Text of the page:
Doing what comes naturally...
The morning was spent catching up with lots of odd jobs - identifying a few mosses (one of which is potentially a new Vice County record), tidying Alex's books and papers which seemed to have spread, proof-reading a report and re-drawing some survey maps.
Chris and I headed to Southey Wood after lunch to get the dogs exercised before the next burst of rain. The spring flowers are still looking good, and there were even a few insects around, mostly the very conspicuous, bristly, black St. Mark's flies - worth a close look as their head is entirely occupied by their enormous hairy eyes, which meet in the middle.
We saw several pairs mating, but they were always in awkward spots. Chris spotted this pair of crane flies Tipula varipennis doing what comes naturally. They were hanging on the wood false-brome, and I managed to get the camera close without disturbing them, even though I got a wet and muddy knee! The structure of these delicate creatures is quite amazing - especially the patterning on the wings, and the club-shaped halteres, which are the vestigial remains of the second pair of wings that most insects posess.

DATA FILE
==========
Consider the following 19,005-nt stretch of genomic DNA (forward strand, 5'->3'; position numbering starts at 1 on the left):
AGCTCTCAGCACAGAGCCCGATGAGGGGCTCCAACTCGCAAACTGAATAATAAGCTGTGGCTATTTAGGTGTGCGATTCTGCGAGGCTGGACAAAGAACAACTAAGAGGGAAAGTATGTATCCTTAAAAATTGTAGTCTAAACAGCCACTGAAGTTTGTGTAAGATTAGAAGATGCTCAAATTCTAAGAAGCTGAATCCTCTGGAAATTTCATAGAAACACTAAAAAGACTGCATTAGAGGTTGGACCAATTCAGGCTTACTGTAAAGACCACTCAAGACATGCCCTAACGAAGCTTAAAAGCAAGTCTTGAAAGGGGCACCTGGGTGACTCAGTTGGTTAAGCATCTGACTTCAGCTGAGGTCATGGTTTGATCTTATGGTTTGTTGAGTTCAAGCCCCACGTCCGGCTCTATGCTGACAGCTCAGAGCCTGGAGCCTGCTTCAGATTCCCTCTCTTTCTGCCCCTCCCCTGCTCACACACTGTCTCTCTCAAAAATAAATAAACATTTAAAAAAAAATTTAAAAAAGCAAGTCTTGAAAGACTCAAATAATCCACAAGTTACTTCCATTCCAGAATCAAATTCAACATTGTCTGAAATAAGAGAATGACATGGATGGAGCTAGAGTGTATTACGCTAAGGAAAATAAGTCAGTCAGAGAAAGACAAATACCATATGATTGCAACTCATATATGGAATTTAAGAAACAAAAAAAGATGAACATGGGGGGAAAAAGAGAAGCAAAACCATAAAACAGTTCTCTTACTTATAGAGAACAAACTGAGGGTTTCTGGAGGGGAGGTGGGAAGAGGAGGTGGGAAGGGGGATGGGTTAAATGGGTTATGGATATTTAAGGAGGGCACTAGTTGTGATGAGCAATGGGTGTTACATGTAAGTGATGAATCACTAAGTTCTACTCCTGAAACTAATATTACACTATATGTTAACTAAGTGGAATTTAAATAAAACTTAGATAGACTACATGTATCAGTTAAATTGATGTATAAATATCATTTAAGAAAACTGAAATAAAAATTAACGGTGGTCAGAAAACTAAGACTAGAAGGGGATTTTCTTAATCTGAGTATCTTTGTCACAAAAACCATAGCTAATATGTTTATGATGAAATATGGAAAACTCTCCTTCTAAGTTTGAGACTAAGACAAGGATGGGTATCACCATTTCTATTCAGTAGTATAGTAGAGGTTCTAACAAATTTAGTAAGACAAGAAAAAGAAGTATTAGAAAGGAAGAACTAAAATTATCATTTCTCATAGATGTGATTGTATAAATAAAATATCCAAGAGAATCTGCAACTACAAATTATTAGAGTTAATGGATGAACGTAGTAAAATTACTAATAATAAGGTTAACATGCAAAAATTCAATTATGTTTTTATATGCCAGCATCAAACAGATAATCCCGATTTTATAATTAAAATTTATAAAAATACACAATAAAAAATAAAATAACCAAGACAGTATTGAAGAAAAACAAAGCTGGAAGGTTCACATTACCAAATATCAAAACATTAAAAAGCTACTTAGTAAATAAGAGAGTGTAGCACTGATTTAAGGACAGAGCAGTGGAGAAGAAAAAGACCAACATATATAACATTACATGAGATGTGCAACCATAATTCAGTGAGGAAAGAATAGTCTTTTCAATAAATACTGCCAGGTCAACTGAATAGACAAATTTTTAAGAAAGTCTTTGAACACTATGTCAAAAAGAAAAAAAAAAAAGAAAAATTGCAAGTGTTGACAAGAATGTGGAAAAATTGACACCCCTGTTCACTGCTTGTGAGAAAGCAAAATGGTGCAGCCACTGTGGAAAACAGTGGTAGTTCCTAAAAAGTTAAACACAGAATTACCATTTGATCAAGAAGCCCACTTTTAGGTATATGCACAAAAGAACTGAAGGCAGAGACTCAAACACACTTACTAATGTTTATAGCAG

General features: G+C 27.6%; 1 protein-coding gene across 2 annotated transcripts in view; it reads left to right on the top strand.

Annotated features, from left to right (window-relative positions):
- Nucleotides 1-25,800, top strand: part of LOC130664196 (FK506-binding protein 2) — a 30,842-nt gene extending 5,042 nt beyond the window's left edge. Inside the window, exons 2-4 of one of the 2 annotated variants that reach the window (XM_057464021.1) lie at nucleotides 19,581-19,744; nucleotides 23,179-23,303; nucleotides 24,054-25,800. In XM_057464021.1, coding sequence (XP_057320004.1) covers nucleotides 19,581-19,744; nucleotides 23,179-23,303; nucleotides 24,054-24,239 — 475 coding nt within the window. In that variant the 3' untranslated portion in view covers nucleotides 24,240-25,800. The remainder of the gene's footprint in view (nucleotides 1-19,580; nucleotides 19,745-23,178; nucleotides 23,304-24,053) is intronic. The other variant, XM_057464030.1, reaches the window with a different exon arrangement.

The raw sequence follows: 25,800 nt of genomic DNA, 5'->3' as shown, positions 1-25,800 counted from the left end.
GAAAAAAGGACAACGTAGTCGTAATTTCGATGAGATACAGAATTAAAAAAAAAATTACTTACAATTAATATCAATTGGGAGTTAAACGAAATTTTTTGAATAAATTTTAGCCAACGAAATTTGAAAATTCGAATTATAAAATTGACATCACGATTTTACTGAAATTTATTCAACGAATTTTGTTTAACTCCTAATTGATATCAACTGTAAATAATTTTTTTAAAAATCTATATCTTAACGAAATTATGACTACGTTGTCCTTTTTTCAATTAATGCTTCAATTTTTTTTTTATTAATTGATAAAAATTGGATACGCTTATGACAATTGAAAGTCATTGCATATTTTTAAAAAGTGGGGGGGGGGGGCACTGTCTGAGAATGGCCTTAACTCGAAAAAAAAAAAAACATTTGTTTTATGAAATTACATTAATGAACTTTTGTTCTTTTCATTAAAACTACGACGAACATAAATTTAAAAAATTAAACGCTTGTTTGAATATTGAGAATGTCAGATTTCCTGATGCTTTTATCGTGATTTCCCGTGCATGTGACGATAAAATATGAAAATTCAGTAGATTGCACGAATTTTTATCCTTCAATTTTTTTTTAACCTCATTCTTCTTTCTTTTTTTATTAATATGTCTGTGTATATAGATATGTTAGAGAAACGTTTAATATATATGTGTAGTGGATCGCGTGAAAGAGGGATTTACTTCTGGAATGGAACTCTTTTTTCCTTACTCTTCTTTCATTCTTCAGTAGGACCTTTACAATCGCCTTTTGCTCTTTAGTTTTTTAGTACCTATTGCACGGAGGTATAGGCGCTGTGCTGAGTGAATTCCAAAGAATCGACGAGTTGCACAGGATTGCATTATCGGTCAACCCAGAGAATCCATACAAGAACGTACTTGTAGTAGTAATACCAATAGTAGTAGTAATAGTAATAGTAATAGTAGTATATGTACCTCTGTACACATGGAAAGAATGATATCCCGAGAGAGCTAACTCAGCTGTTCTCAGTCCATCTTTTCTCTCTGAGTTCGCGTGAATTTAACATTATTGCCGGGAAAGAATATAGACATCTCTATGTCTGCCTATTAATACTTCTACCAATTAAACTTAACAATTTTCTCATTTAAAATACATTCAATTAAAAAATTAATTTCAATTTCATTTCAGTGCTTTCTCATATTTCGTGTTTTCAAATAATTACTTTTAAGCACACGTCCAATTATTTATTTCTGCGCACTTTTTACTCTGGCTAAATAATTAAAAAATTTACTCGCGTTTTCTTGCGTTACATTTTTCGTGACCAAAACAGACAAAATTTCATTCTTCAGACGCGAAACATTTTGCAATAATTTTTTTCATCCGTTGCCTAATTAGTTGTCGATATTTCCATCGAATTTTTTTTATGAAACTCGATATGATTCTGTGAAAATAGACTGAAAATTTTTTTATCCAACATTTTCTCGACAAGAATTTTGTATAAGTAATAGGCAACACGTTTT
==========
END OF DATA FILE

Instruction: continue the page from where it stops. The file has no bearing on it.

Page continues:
Chris has returned to Sheffield tonight for his last two lectures of the term, but will be back with us on Saturday to finish off his dissertation and get it printed out. After that he only has a week of revision, one exam and then his third year at University will be over - very hard to believe! Unfortunately Alex has a lot more work to do before he can relax - I'm now of the opinion that Btec diplomas require an awful lot more sustained work than A levels, and certainly aren't an easy option!